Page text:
Thirty years ago, Charlie and I awoke to an arctic landscape. During the night another snow storm had swept in contributing a few more inches to the already deep snow.  High on Lochnagar itself the storm still raged and we climbed up into the corrie almost blinded by the snow, feeling our way to the base of the cliffs. It had been the lure of winter climbing that had led me to head north and make my home in the highlands.  This was my first season and the prospect of meeting the great beast of Lochnagar head on filed me with a heady mixture of dread and excitement.  Soon, through the swirling snow, a vague outline of the great cliff loomed above us still largely shrouded in the white clouds of falling flakes.  We headed upwards and found ourselves in a broad gully that, though choked with snow, offered us little resistance   Charlie and I climbed upwards through the soft snow with great towers of rock emerging on either side of us as we approached the summit of the mountain.  Emboldened by our success we followed the guidebook and found a harder route to follow.  I had a brand-new piece of kit I was desperate to try out, a snow anchor known as a ‘Dead Man.’  This was a thin metal plate, about the size of a large book, that, placed at the correct angle would slice into the snow and hold any fall. I placed the Dead man in the snow and pulled on it.  To my amazement it dutifully vanished into the soft snow and I was convinced that it would hold us if we fell. Soon we were on alarmingly steep ice and my fledgling skills as an ice climber were being severely tested.  I drove my ice axes into the ice and stepped up into the front spikes of my crampons.  This technique, known as front pointing, was what I had been seeking to employ since I began winter climbing.  Now I was doing it for real it felt precarious in the extreme and I wasn’t too sure I wanted to do it again.  John and I had climbed higher, up soft unstable snow and out on to the face where the ice steepened.  Here we were exposed to the full ferocity of the wind and batterd by blown snow. Following Charlie, up and over the final few feet of the cliff my hands became frozen, immobile with the cold.  I held my ice axes in two frozen claws as I at last pull over on to the ice blasted summit of the mountain.

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Those moments of thirty years ago came back to me in vivid technicolour as I sat in the newly refurbished bothy and watched the cherry red flames take hold of the coal in the stove.  I remembered how elated we had been as we walked back to the bothy.  We had completed our first real winter climb, a rite of passage.  We had fought the demon and won.  That climb was to begin an obsession with me that was to rule my life for the next ten years. Sitting with my whisky before the glowing fire I realise now that we had been unknowingly dicing with death that winter’s day long ago.  After the recent snowfall, the face was dangerously avalanche prone but we, full of the bravado and ignorance of youth, had climbed on.  Only luck saved us from catastrophe, enthusiasm and inexperience are a dangerous mix in this game of ice and iron.  The greatest numbers of accidents do not happen to those climbing the hardest climbs they happen to novices, straying for the first time onto easy gullies, trying to develop their winter skills.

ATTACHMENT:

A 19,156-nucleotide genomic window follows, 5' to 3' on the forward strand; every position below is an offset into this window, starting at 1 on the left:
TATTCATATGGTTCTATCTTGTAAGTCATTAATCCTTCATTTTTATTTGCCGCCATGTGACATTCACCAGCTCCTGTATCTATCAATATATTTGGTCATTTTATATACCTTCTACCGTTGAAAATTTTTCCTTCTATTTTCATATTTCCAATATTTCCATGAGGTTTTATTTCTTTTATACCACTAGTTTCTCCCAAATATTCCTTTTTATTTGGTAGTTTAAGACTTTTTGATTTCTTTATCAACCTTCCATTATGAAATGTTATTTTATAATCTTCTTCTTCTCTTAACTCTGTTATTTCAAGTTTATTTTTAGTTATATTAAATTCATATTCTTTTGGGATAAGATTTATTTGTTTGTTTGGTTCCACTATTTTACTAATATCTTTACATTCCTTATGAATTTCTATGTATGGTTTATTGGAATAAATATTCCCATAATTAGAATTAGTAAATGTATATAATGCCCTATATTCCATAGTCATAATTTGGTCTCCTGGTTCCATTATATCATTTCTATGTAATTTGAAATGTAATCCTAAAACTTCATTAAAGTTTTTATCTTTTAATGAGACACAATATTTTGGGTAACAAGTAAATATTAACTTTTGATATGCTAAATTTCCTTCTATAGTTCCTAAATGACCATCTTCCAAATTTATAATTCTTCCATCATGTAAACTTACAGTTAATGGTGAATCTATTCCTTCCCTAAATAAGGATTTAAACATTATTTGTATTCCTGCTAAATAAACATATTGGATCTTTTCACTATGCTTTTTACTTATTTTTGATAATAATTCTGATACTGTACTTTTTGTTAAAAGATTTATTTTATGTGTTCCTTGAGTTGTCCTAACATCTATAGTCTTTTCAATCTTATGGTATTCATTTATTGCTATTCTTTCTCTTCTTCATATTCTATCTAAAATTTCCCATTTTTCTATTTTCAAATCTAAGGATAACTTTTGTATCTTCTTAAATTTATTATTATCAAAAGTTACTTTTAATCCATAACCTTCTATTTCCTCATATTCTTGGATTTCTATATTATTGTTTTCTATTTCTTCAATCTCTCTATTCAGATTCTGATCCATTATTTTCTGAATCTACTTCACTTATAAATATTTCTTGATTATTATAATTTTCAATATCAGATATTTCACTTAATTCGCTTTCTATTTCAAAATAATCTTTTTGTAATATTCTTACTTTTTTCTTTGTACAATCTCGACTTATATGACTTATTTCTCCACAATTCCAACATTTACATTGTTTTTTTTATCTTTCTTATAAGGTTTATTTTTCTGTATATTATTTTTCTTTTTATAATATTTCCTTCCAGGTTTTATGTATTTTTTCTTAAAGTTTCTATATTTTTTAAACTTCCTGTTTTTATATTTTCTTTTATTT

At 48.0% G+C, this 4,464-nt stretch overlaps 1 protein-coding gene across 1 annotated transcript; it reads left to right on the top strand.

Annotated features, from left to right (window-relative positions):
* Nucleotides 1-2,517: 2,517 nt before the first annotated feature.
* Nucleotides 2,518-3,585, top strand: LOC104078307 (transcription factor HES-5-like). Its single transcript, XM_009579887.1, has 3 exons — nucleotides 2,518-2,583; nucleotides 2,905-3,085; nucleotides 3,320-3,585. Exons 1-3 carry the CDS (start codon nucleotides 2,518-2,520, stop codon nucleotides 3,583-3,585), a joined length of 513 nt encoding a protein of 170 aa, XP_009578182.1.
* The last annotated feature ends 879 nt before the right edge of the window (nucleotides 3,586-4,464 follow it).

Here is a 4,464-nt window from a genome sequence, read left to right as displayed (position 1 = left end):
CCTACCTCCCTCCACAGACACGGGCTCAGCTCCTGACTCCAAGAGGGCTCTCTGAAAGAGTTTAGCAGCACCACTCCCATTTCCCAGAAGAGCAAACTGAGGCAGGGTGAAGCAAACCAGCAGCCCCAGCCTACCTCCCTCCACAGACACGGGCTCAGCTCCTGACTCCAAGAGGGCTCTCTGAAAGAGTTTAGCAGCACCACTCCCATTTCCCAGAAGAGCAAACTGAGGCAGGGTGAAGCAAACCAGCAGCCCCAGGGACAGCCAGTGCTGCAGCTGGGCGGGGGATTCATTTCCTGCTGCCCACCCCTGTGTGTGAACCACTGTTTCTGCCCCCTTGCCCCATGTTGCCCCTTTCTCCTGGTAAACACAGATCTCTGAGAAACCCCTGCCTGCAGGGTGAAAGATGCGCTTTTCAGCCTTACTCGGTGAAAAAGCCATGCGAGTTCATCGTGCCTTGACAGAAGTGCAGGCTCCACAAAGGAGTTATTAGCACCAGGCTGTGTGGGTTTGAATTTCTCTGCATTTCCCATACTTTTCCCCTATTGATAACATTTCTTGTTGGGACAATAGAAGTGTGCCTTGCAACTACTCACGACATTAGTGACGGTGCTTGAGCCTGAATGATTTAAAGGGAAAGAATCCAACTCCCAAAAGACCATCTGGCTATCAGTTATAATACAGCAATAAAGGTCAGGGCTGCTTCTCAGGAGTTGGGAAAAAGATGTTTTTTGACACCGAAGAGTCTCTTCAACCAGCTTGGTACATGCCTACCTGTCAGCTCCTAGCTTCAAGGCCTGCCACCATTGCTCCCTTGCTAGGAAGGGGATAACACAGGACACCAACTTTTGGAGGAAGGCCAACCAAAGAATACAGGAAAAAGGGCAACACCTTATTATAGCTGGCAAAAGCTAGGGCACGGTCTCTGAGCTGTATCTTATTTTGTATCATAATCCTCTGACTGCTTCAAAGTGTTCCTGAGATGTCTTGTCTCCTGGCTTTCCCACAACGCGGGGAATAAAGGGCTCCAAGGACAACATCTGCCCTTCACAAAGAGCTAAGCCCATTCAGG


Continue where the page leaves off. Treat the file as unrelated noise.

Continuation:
Looking towards Lochnagar

Thirty years on I hurl another log onto the fire and remember the cold of thirty years ago.  Charlie and I had been lucky, we had tempted the mountain gods but they had chosen to treat us kindly and hold back the avalanches hanging above our heads.  I no longer feel the need to test myself in the arena of winter climbing but I am glad that I can still come to these wild places and sit with contentment before the open fire.  Pushing open the door of the bothy the frosty air hits me and reminds me of the cold.  A few yards from the bothy is a small cottage reputedly used for afternoon tea by the Queen’s shooting parties. I’ve no doubt Queen Victoria, accompanied by Mr Brown, her favourite ghillie (highland game keeper) used to pause here on their rides through the royal estate.   High in the heavens the stars twinkle in the clear night sky and I watch as two young men, the ghosts of my youth, head towards the mountain, ice axes jingling, sharing a joke in the early morning.    


Lachin y Gair

Away, ye gay landscapes, ye gardens of roses!
In you let the minions of luxury rove;
Restore me the rocks, where the snow-flake reposes,
Though still they are sacred to freedom and love:
Yet, Caledonia, belov’d are thy mountains,
Round their white summits though elements war;
Though cataracts foam ‘stead of smooth-flowing fountains,
I sigh for the valley of dark Loch na Garr

Ah! there my young footsteps in infancy, wander’d:
My cap was the bonnet, my cloak was the plaid;
On chieftains, long perish’d, my memory ponder’d,
As daily I strode through the pine-cover’d glade;
I sought not my home, till the day’s dying glory
Gave place to the rays of the bright polar star;
For fancy was cheer’d, by traditional story,
Disclos’d by the natives of dark Loch na Garr.

“Shades of the dead! have I not heard your voices
Rise on the night-rolling breath of the gale?”
Surely, the soul of the hero rejoices,
And rides on the wind, o’er his own Highland vale!
Round Loch na Garr, while the stormy mist gathers,
Winter presides in his cold icy car:
Clouds, there, encircle the forms of my Fathers;
They dwell in the tempests of dark Loch na Garr.

“Ill starr’d, though brave, did no visions foreboding
Tell you that fate had forsaken your cause?”
Ah! were you destined to die at Culloden,
Victory crown’d not your fall with applause:
Still were you happy, in death’s earthy slumber,
You rest with your clan, in the caves of Braemar;
The Pibroch[6] resounds, to the piper’s loud number,
Your deeds, on the echoes of dark Loch na Garr.

Years have roll’d on, Loch na Garr, since I left you,
Years must elapse, ere I tread you again:
Nature of verdure and flowers has bereft you,
Yet still are you dearer than Albion’s plain:
England! thy beauties are tame and domestic,
To one who has rov’d on the mountains afar:
Oh! for the crags that are wild and majestic,
The steep, frowning glories of dark Loch na Garr

—George Gordon Byron 


Gasherbrum, Masherbrum, Distighil Sar,
they’re jolly good training for dark Lochnagar.